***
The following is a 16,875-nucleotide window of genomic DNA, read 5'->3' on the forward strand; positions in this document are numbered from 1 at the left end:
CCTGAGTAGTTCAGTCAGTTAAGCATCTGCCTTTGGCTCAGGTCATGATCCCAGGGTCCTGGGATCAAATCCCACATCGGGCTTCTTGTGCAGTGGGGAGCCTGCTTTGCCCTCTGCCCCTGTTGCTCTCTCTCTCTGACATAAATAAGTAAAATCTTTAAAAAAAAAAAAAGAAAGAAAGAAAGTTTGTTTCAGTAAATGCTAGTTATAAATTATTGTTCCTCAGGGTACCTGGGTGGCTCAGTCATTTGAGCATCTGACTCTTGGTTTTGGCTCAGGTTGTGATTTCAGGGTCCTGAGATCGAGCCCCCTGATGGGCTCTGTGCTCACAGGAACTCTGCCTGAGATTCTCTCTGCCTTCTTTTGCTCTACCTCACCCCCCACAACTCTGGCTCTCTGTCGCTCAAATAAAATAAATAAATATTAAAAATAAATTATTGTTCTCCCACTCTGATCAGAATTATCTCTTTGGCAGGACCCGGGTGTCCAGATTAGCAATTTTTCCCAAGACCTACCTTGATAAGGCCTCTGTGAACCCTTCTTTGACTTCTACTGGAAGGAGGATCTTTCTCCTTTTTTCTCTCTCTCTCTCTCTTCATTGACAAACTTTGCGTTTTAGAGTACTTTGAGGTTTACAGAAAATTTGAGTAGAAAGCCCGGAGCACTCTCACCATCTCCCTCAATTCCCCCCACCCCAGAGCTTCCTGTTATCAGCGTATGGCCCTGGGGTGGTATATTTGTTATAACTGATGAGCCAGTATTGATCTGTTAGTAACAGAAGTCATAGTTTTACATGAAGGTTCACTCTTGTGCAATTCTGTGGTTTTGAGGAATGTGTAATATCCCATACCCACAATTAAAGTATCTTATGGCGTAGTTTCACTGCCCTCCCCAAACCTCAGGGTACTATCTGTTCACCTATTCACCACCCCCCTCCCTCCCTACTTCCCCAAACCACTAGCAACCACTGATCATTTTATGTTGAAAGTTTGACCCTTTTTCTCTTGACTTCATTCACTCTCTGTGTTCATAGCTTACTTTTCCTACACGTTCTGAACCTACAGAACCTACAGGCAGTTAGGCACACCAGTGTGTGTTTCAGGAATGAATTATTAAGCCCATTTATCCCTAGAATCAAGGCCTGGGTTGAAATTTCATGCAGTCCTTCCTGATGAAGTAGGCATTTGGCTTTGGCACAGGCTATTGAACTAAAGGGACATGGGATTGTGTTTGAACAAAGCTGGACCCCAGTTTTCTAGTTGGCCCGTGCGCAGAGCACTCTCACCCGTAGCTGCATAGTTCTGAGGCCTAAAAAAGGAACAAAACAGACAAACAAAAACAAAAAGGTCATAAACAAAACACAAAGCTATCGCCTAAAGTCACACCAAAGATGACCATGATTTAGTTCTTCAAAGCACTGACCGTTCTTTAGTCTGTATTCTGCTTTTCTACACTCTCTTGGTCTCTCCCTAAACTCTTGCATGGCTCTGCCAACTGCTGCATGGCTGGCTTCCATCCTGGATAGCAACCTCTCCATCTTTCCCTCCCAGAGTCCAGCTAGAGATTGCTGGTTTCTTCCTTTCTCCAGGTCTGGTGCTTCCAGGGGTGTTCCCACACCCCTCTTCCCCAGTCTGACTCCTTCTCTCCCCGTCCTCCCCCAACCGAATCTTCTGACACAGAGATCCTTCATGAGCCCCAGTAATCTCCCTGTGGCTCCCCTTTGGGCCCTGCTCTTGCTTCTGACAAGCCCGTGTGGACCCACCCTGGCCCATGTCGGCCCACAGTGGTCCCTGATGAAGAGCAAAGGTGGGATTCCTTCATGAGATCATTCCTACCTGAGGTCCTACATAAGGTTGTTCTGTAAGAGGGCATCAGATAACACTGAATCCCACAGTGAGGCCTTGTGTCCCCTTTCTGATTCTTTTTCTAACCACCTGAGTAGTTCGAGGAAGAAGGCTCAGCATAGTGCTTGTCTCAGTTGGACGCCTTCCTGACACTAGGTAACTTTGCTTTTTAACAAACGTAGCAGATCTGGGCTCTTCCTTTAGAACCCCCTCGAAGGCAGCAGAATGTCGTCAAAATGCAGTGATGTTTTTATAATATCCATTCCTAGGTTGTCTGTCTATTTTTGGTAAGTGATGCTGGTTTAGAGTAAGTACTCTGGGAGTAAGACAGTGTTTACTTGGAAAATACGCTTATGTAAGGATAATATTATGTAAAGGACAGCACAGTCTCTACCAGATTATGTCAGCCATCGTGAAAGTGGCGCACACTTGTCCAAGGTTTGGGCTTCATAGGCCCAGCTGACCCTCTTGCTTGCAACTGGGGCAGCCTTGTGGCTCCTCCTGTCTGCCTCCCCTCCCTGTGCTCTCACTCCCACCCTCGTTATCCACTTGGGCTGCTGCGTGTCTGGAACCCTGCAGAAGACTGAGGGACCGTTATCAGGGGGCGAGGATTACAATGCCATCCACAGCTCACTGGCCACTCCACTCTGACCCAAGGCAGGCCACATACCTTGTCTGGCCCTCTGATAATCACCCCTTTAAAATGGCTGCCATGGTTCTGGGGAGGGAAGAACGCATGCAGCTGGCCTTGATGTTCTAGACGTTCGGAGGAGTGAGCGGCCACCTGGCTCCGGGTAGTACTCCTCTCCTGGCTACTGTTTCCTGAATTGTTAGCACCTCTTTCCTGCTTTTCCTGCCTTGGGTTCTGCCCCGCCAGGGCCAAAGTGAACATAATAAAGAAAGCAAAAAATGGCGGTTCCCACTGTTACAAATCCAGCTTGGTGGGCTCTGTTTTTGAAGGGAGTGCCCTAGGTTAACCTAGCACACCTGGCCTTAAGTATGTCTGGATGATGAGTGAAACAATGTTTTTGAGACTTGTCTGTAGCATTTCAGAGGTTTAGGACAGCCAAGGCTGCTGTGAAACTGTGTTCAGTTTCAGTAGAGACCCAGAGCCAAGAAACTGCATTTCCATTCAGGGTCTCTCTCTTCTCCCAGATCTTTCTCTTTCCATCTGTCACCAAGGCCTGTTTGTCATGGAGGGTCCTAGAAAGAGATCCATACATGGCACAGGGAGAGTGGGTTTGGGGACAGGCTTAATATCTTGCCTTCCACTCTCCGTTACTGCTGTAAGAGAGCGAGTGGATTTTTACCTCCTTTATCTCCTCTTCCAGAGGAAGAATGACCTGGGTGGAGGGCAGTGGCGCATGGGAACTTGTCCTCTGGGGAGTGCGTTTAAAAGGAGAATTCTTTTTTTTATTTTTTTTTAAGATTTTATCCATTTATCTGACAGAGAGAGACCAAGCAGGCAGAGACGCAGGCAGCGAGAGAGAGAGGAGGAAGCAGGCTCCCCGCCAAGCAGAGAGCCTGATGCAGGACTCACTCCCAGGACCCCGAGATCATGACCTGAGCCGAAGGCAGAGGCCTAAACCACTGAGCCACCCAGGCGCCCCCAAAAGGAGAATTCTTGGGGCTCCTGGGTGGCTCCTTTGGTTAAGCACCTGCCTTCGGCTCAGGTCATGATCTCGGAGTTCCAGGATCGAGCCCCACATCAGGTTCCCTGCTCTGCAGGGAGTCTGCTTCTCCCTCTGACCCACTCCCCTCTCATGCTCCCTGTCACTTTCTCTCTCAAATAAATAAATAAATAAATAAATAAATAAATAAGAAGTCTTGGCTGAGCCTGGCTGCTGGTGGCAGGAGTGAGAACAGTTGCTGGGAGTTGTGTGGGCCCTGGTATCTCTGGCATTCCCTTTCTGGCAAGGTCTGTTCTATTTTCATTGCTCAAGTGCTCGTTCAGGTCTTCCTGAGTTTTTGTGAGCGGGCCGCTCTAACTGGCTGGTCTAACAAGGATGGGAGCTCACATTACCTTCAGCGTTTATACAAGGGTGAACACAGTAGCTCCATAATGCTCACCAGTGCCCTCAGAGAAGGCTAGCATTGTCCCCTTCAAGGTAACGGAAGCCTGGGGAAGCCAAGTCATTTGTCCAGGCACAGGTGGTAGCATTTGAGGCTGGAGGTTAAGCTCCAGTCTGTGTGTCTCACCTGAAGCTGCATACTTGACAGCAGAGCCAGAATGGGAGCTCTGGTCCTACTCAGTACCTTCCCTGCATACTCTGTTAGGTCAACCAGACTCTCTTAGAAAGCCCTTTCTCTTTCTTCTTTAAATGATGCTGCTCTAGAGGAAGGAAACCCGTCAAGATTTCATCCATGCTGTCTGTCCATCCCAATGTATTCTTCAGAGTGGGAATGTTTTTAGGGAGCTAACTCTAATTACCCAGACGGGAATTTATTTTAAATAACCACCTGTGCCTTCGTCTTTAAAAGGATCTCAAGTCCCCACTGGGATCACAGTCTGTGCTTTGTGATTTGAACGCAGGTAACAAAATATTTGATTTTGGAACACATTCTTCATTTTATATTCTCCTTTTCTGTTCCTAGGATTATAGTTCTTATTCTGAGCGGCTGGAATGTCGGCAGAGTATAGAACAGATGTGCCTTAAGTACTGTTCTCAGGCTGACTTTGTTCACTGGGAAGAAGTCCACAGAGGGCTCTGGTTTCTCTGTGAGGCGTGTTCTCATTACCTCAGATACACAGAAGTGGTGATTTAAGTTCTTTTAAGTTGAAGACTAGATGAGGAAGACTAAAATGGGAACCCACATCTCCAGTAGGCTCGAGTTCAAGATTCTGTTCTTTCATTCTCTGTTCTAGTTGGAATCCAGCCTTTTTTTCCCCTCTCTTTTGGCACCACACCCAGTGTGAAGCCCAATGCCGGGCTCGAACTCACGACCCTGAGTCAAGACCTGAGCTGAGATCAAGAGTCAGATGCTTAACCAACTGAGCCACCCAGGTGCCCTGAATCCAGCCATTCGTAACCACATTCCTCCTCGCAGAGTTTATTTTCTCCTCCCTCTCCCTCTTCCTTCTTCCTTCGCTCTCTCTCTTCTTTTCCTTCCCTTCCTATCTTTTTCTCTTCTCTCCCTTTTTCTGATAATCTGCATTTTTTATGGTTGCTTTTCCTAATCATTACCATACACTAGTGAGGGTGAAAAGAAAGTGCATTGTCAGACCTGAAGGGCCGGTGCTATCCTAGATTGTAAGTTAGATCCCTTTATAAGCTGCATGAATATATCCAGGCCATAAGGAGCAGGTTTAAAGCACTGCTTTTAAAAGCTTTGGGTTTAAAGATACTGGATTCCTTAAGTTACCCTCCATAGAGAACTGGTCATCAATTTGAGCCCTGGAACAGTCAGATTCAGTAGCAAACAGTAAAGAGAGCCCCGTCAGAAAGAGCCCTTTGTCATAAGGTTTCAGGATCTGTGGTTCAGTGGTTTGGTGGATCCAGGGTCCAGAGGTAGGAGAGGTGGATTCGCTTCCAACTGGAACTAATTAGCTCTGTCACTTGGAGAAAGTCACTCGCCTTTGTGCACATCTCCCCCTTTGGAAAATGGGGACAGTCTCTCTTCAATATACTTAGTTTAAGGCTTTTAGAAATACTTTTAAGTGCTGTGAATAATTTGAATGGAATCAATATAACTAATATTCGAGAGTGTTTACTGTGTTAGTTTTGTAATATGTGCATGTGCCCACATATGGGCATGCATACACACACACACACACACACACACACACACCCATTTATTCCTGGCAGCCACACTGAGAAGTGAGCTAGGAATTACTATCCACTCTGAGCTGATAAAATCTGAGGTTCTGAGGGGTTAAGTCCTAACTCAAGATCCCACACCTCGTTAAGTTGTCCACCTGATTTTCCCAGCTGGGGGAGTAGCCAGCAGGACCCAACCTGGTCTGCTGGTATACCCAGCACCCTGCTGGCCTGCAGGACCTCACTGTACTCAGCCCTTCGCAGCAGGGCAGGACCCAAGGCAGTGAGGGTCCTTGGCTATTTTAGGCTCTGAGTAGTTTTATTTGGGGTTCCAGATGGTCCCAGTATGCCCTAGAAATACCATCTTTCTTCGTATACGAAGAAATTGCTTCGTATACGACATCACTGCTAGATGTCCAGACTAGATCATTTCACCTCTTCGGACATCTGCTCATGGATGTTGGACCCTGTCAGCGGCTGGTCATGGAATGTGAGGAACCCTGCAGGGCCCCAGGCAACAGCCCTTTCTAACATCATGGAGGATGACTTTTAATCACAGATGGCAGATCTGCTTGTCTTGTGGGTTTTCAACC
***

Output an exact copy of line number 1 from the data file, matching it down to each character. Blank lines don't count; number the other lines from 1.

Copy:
The following is a 16,875-nucleotide window of genomic DNA, read 5'->3' on the forward strand; positions in this document are numbered from 1 at the left end: